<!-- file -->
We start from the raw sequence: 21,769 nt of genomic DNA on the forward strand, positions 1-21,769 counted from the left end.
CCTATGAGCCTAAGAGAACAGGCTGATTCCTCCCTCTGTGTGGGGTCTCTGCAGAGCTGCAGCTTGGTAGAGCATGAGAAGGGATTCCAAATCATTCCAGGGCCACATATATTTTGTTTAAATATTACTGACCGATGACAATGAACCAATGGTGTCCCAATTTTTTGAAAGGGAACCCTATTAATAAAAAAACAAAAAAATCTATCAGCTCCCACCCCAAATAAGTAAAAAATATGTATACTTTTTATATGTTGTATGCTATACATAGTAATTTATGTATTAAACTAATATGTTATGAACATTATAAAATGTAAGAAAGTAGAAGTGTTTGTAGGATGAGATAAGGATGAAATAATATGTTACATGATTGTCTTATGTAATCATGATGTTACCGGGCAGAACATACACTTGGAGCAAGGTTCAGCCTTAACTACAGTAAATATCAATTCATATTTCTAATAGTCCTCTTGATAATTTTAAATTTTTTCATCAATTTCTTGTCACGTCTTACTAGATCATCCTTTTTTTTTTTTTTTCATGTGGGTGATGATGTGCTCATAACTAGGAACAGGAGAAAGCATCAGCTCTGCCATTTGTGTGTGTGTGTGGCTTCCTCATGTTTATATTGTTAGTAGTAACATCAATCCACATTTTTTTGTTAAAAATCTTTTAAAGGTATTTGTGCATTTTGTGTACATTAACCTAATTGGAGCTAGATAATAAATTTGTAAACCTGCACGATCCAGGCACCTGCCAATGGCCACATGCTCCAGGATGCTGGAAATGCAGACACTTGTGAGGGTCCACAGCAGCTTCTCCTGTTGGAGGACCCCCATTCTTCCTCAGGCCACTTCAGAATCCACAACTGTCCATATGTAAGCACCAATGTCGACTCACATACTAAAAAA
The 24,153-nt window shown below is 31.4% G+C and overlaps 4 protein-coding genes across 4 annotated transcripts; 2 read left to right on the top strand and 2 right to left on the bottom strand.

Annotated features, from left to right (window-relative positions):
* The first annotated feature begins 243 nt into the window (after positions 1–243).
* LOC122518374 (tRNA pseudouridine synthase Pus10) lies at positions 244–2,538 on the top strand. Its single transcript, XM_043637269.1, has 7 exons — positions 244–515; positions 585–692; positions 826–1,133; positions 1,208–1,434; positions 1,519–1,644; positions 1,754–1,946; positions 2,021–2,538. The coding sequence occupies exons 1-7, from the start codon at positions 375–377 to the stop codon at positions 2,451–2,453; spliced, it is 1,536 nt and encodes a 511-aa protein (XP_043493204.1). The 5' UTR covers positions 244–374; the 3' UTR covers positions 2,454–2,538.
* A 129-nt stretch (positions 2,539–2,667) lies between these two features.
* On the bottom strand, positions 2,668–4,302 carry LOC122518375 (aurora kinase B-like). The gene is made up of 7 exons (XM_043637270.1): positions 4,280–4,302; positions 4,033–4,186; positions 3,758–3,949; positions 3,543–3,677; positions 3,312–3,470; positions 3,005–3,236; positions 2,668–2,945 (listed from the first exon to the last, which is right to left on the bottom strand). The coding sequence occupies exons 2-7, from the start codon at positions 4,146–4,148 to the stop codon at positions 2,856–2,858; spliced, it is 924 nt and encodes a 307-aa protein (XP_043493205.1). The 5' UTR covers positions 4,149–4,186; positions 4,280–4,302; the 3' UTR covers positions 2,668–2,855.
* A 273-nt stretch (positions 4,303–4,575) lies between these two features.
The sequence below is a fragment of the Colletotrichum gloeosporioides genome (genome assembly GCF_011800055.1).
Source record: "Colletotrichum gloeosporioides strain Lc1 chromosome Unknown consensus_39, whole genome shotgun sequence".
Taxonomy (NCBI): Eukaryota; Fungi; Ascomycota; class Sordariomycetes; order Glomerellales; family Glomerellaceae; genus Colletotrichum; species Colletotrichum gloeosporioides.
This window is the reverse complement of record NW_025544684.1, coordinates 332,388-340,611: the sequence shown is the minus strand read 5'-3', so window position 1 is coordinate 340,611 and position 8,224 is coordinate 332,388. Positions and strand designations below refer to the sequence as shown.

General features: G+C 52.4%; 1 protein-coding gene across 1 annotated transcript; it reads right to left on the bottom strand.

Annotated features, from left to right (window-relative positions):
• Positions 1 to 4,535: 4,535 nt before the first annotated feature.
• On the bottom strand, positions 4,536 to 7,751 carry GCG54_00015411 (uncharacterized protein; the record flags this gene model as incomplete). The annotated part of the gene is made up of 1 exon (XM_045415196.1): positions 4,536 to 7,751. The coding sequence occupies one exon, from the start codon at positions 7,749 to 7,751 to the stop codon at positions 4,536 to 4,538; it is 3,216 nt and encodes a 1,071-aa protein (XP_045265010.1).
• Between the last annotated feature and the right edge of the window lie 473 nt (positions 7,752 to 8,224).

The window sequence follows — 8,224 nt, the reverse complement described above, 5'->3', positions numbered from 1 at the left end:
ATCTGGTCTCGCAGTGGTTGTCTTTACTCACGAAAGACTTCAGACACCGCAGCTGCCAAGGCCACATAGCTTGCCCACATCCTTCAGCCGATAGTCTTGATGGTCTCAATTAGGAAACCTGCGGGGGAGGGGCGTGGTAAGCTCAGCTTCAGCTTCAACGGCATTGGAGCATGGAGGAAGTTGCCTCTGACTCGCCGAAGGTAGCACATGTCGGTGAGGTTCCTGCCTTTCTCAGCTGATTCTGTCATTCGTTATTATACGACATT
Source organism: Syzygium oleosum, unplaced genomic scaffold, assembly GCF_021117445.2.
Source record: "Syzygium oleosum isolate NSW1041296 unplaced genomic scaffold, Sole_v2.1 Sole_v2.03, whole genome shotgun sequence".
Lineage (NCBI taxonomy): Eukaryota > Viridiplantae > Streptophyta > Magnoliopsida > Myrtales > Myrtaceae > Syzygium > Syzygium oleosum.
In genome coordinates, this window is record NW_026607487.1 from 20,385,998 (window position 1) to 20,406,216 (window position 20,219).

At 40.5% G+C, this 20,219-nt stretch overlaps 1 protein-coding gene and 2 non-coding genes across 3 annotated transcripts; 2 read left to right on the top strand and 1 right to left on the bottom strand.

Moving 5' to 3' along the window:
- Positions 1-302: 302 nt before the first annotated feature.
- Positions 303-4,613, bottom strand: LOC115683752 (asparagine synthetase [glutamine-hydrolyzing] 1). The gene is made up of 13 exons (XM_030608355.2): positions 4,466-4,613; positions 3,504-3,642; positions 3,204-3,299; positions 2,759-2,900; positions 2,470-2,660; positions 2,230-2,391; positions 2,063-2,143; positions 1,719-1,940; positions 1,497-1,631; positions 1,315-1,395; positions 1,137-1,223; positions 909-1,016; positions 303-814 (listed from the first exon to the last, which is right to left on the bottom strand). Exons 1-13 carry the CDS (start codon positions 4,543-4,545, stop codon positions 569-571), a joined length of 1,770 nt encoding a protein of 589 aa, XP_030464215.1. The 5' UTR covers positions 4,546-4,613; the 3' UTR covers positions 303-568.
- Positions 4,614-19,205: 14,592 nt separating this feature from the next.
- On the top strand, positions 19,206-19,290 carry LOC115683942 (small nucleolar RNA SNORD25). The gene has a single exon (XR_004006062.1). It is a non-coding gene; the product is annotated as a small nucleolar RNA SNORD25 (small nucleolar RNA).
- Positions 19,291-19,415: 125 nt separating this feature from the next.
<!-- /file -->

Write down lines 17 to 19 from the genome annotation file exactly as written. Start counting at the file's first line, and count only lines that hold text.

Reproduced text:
• On the bottom strand, positions 4,536 to 7,751 carry GCG54_00015411 (uncharacterized protein; the record flags this gene model as incomplete). The annotated part of the gene is made up of 1 exon (XM_045415196.1): positions 4,536 to 7,751. The coding sequence occupies one exon, from the start codon at positions 7,749 to 7,751 to the stop codon at positions 4,536 to 4,538; it is 3,216 nt and encodes a 1,071-aa protein (XP_045265010.1).
• Between the last annotated feature and the right edge of the window lie 473 nt (positions 7,752 to 8,224).

The window sequence follows — 8,224 nt, the reverse complement described above, 5'->3', positions numbered from 1 at the left end: